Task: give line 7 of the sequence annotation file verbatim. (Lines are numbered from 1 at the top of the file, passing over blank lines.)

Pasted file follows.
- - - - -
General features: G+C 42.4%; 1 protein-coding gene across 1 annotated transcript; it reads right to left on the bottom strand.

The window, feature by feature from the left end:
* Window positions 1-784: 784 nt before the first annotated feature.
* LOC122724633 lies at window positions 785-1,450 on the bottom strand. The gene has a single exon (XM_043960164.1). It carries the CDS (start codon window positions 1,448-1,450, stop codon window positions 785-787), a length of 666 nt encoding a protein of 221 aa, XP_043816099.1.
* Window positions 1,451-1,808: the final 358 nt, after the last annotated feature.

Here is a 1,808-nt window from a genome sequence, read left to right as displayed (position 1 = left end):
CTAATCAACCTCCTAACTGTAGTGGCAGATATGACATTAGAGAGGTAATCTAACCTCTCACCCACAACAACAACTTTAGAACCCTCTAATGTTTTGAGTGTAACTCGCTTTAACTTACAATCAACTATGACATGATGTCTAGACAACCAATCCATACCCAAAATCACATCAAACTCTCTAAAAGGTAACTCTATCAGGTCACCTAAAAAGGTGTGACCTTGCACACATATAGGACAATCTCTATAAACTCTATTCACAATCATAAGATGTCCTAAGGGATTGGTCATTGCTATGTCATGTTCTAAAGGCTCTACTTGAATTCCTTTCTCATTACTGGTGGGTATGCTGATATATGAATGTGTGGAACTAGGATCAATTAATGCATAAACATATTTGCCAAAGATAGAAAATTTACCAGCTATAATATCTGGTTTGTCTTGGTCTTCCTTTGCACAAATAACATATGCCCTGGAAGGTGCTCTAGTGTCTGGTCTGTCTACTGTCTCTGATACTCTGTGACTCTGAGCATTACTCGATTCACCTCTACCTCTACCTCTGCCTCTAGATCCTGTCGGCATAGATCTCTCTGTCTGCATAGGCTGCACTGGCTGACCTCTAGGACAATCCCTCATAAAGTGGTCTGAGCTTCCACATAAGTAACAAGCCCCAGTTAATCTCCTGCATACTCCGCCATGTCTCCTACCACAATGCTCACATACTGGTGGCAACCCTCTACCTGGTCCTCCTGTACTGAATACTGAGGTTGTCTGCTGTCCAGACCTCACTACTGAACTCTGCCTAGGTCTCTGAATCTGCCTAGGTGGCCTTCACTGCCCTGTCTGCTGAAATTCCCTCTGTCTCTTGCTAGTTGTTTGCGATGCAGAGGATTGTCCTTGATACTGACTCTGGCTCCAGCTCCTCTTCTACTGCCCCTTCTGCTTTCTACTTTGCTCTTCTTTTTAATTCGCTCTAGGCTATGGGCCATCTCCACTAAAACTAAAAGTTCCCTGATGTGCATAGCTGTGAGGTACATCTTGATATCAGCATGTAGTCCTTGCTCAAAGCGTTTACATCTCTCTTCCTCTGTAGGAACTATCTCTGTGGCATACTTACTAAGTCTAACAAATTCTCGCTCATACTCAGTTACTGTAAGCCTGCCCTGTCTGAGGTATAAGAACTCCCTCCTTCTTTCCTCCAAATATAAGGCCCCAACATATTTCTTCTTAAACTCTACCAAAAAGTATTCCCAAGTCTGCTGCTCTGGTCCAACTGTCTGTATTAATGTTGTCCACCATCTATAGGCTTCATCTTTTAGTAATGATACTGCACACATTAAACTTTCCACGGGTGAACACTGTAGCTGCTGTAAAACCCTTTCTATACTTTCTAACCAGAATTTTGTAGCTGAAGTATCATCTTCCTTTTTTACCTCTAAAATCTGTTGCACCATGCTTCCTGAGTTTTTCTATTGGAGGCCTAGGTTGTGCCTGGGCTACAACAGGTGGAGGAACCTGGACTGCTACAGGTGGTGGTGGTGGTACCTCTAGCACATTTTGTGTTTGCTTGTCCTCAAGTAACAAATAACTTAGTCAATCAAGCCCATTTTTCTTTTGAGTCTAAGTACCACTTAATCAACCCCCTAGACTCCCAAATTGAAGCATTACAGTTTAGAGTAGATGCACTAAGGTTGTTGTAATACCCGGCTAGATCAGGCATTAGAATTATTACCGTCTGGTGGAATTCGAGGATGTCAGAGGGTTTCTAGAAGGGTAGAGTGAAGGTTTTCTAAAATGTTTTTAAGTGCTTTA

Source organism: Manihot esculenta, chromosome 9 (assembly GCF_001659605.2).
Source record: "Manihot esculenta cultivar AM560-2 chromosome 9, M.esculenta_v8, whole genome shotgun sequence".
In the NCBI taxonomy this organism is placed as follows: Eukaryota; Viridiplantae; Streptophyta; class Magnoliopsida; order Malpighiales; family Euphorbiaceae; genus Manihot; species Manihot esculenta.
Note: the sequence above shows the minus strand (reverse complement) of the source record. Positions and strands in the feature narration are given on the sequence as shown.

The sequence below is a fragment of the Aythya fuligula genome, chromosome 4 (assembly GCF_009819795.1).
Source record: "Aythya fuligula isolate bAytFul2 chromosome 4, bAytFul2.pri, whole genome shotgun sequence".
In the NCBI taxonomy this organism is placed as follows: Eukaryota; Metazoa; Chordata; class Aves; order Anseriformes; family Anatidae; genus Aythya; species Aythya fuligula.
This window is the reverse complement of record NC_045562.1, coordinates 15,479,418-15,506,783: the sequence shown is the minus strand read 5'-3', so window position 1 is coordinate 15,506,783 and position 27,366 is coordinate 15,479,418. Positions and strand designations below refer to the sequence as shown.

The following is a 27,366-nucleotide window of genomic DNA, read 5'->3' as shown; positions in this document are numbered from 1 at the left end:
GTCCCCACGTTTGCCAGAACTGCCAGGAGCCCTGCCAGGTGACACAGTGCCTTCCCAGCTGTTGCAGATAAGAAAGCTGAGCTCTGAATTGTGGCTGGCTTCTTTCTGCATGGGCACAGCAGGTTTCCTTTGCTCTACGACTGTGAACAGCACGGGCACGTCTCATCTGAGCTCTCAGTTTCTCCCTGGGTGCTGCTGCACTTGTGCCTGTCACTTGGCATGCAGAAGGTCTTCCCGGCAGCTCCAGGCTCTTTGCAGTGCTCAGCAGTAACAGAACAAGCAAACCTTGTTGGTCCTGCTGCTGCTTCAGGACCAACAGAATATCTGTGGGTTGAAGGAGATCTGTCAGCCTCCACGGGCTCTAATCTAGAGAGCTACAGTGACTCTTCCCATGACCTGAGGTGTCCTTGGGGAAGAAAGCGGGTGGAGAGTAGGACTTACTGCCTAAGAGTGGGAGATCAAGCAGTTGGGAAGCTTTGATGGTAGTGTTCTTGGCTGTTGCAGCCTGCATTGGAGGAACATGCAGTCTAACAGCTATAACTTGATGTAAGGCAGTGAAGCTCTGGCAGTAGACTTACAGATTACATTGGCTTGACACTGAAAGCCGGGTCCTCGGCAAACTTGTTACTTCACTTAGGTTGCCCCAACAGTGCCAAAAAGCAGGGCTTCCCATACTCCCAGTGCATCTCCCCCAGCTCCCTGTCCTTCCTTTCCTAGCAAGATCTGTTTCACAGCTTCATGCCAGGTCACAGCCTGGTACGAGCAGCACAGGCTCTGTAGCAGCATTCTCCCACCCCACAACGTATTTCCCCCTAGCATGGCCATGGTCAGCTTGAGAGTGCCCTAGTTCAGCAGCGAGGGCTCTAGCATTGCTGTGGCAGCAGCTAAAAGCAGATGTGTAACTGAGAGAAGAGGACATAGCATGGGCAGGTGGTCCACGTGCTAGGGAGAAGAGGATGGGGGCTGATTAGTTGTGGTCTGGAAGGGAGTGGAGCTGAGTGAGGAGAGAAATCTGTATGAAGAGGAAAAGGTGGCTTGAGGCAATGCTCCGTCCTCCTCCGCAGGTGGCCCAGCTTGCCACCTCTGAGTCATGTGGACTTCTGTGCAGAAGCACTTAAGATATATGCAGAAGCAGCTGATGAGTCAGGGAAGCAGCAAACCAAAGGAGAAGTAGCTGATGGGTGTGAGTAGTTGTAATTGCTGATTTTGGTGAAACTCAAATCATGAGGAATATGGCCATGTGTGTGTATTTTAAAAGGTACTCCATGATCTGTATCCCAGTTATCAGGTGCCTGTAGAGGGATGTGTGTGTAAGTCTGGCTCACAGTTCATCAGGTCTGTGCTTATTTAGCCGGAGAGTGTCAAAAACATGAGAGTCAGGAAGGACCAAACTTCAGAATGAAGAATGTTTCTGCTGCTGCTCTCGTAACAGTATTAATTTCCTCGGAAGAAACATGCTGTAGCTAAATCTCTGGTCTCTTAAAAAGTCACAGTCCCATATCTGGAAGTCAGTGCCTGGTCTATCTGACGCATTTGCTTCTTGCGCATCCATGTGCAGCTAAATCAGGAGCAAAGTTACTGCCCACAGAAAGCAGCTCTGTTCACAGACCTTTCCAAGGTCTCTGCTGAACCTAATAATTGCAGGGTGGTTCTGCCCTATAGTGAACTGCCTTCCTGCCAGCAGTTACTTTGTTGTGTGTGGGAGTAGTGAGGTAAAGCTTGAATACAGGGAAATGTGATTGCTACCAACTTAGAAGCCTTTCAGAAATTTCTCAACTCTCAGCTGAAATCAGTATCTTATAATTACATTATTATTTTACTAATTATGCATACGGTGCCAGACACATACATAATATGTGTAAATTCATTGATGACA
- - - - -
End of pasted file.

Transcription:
CTAATCAACCTCCTAACTGTAGTGGCAGATATGACATTAGAGAGGTAATCTAACCTCTCACCCACAACAACAACTTTAGAACCCTCTAATGTTTTGAGTGTAACTCGCTTTAACTTACAATCAACTATGACATGATGTCTAGACAACCAATCCATACCCAAAATCACATCAAACTCTCTAAAAGGTAACTCTATCAGGTCACCTAAAAAGGTGTGACCTTGCACACATATAGGACAATCTCTATAAACTCTATTCACAATCATAAGATGTCCTAAGGGATTGGTCATTGCTATGTCATGTTCTAAAGGCTCTACTTGAATTCCTTTCTCATTACTGGTGGGTATGCTGATATATGAATGTGTGGAACTAGGATCAATTAATGCATAAACATATTTGCCAAAGATAGAAAATTTACCAGCTATAATATCTGGTTTGTCTTGGTCTTCCTTTGCACAAATAACATATGCCCTGGAAGGTGCTCTAGTGTCTGGTCTGTCTACTGTCTCTGATACTCTGTGACTCTGAGCATTACTCGATTCACCTCTACCTCTACCTCTGCCTCTAGATCCTGTCGGCATAGATCTCTCTGTCTGCATAGGCTGCACTGGCTGACCTCTAGGACAATCCCTCATAAAGTGGTCTGAGCTTCCACATAAGTAACAAGCCCCAGTTAATCTCCTGCATACTCCGCCATGTCTCCTACCACAATGCTCACATACTGGTGGCAACCCTCTACCTGGTCCTCCTGTACTGAATACTGAGGTTGTCTGCTGTCCAGACCTCACTACTGAACTCTGCCTAGGTCTCTGAATCTGCCTAGGTGGCCTTCACTGCCCTGTCTGCTGAAATTCCCTCTGTCTCTTGCTAGTTGTTTGCGATGCAGAGGATTGTCCTTGATACTGACTCTGGCTCCAGCTCCTCTTCTACTGCCCCTTCTGCTTTCTACTTTGCTCTTCTTTTTAATTCGCTCTAGGCTATGGGCCATCTCCACTAAAACTAAAAGTTCCCTGATGTGCATAGCTGTGAGGTACATCTTGATATCAGCATGTAGTCCTTGCTCAAAGCGTTTACATCTCTCTTCCTCTGTAGGAACTATCTCTGTGGCATACTTACTAAGTCTAACAAATTCTCGCTCATACTCAGTTACTGTAAGCCTGCCCTGTCTGAGGTATAAGAACTCCCTCCTTCTTTCCTCCAAATATAAGGCCCCAACATATTTCTTCTTAAACTCTACCAAAAAGTATTCCCAAGTCTGCTGCTCTGGTCCAACTGTCTGTATTAATGTTGTCCACCATCTATAGGCTTCATCTTTTAGTAATGATACTGCACACATTAAACTTTCCACGGGTGAACACTGTAGCTGCTGTAAAACCCTTTCTATACTTTCTAACCAGAATTTTGTAGCTGAAGTATCATCTTCCTTTTTTACCTCTAAAATCTGTTGCACCATGCTTCCTGAGTTTTTCTATTGGAGGCCTAGGTTGTGCCTGGGCTACAACAGGTGGAGGAACCTGGACTGCTACAGGTGGTGGTGGTGGTACCTCTAGCACATTTTGTGTTTGCTTGTCCTCAAGTAACAAATAACTTAGTCAATCAAGCCCATTTTTCTTTTGAGTCTAAGTACCACTTAATCAACCCCCTAGACTCCCAAATTGAAGCATTACAGTTTAGAGTAGATGCACTAAGGTTGTTGTAATACCCGGCTAGATCAGGCATTAGAATTATTACCGTCTGGTGGAATTCGAGGATGTCAGAGGGTTTCTAGAAGGGTAGAGTGAAGGTTTTCTAAAATGTTTTTAAGTGCTTTA